Jennifer Mitchell: And what I would also add, ever since the start of this, it’s always been done in partnership. People have to feel engaged. People have to feel that they are part of the solution. I keep going back to that saying, we didn’t do a hand out, we did a hand up. It’s not only a hand up, it’s like a partnership. And so at The Doe Fund, we have homeless men that fit the profile that you’re describing, entering our doors every single day in our transitional housing facilities. And some of them come in, and they are right off the bat, ready, willing, and able to get engaged in the program and to do what they need to do to build a better life. But some of them come in more skeptical. Some of them come in really, really not interested. And the way that you kind of bring buy-in is it’s a community.
It’s about building that community, building that trust, making them feel part of it and empowered. And in our facilities, it’s really important to note that this program was built by people that looked like and came from circumstances exactly like the folks that are coming into the program. Over 70 percent of the people that work for The Doe Fund in the programs are graduates of the programs themselves. And so we really believe that you want a diverse staff that has all different skill sets and all different experiences, and we really believe that part of those experiences are people who are credible messengers, people who are role models, people who can say, I have been where you have been. I have walked through those doors.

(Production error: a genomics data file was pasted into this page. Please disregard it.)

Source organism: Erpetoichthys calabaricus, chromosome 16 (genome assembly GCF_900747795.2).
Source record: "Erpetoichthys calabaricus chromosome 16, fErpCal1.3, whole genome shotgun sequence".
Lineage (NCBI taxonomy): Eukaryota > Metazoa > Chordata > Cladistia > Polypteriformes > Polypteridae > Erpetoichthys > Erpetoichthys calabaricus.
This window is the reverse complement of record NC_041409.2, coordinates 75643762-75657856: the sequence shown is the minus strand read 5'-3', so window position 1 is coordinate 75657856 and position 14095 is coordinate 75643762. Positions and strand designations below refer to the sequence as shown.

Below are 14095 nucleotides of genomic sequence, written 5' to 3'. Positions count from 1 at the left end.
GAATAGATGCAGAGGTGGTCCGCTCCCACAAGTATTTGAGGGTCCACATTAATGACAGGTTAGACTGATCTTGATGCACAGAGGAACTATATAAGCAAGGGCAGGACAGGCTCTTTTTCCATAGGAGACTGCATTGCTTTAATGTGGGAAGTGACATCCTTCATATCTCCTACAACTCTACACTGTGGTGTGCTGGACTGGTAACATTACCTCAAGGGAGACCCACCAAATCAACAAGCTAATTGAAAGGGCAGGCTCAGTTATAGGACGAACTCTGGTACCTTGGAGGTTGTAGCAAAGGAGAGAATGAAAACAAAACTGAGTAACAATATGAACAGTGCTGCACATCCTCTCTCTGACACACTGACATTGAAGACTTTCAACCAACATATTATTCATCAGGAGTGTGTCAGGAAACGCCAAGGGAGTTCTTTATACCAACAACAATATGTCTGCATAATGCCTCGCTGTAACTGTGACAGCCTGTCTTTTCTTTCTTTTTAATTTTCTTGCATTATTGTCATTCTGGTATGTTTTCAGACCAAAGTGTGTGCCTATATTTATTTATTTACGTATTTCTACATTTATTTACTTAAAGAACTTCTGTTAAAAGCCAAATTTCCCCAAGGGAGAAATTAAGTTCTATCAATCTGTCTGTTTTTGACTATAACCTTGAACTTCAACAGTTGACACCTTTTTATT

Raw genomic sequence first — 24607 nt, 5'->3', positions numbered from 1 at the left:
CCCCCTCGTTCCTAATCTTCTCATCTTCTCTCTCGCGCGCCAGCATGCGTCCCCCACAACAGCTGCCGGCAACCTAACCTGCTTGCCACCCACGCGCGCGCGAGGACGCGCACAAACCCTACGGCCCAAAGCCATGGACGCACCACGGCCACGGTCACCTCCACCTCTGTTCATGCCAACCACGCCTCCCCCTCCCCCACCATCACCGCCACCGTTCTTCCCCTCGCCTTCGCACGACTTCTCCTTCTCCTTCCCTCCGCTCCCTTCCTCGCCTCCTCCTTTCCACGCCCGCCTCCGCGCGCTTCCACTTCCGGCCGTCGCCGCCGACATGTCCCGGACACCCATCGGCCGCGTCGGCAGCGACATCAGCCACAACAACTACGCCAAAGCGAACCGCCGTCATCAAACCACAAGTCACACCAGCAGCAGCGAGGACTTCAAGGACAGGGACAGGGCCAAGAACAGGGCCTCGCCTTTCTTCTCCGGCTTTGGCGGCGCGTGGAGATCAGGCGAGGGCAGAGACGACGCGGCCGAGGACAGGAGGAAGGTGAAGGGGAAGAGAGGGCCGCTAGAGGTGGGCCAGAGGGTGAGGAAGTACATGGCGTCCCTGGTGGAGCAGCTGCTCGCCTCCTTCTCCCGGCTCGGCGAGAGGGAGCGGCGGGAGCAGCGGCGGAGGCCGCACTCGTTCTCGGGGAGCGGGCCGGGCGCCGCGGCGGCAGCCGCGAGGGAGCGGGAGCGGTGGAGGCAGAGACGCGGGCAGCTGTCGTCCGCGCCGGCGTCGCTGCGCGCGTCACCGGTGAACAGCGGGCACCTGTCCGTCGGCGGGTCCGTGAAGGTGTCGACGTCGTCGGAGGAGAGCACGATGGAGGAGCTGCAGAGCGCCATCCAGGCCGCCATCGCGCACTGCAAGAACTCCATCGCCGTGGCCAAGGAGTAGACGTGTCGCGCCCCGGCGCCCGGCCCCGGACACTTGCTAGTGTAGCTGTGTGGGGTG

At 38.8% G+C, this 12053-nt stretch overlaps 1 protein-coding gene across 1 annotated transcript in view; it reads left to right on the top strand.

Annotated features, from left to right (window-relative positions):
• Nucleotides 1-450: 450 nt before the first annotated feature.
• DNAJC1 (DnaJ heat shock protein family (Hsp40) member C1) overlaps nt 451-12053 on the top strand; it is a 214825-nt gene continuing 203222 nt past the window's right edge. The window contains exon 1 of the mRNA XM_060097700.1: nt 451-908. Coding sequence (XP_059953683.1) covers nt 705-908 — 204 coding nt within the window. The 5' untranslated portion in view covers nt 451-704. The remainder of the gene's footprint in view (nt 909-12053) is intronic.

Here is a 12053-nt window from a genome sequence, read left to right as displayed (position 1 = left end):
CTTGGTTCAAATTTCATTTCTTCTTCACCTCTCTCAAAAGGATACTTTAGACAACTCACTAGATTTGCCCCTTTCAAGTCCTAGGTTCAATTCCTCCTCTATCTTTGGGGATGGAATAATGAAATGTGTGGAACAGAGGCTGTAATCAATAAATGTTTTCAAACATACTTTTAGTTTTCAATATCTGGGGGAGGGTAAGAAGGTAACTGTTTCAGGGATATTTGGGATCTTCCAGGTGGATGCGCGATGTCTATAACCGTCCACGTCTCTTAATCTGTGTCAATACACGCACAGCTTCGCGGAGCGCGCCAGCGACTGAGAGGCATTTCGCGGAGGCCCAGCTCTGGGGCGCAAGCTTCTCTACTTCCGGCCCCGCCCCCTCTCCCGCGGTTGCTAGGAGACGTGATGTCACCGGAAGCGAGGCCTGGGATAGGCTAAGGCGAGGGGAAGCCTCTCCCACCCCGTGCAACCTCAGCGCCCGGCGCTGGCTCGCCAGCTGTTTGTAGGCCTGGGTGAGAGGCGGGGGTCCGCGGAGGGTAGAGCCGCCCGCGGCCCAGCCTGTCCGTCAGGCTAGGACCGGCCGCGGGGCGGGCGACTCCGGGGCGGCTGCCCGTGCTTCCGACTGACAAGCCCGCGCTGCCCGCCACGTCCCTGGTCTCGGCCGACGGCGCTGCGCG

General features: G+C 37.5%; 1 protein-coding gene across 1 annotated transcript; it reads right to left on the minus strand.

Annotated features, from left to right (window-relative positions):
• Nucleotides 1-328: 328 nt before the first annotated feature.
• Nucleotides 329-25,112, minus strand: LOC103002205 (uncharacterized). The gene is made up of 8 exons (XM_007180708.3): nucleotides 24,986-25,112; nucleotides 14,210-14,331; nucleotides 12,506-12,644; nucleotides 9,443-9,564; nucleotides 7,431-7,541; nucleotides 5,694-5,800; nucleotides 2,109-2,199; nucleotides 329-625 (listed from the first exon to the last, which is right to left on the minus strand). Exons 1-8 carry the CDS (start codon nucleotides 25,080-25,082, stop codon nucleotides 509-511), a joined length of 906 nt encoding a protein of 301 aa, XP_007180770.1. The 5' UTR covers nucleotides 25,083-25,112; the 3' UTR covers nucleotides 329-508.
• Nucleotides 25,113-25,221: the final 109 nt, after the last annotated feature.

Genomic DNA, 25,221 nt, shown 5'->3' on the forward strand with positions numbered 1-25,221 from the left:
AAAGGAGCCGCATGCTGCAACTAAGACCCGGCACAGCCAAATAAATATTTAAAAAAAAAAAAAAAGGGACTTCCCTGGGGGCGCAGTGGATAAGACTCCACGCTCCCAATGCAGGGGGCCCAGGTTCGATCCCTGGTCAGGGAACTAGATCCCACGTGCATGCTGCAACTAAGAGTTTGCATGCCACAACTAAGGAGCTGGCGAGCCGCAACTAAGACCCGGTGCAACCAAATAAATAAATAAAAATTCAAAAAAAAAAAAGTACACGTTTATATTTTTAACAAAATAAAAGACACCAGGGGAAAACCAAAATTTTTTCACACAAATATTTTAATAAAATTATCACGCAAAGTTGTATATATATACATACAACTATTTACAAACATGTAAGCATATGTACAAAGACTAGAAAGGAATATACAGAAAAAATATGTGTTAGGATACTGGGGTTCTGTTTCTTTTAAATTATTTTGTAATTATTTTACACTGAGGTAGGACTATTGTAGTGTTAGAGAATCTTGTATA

One of the most amazing recent stories is our program director at our original facility, Gates Avenue. He entered the doors of our Gates Avenue facility 14, 15 years ago, coming from a recent incarceration history and homeless. And just two months ago when our Gates Avenue program director, who had also been a graduate, retired, this guy came and is now leading the program where he graduated from all those years ago. And so there are so many stories like that, thousands of them. And so it’s making people part of the solution, getting them engaged in what works, active listening, saying, what do you need? What will motivate you? And then as Harriet said, it does also involve how much can you earn? And that is a big reason why we have added and are working to add even more of these skilled- and sectoral-based trainings so that people can get out and make wages that they can support themselves and their families and their communities with.
Stephen Eide: Good. My last question has to do with that family point, which is something that Harriet touched on earlier. What does it mean to promote fatherhood in a practical sense?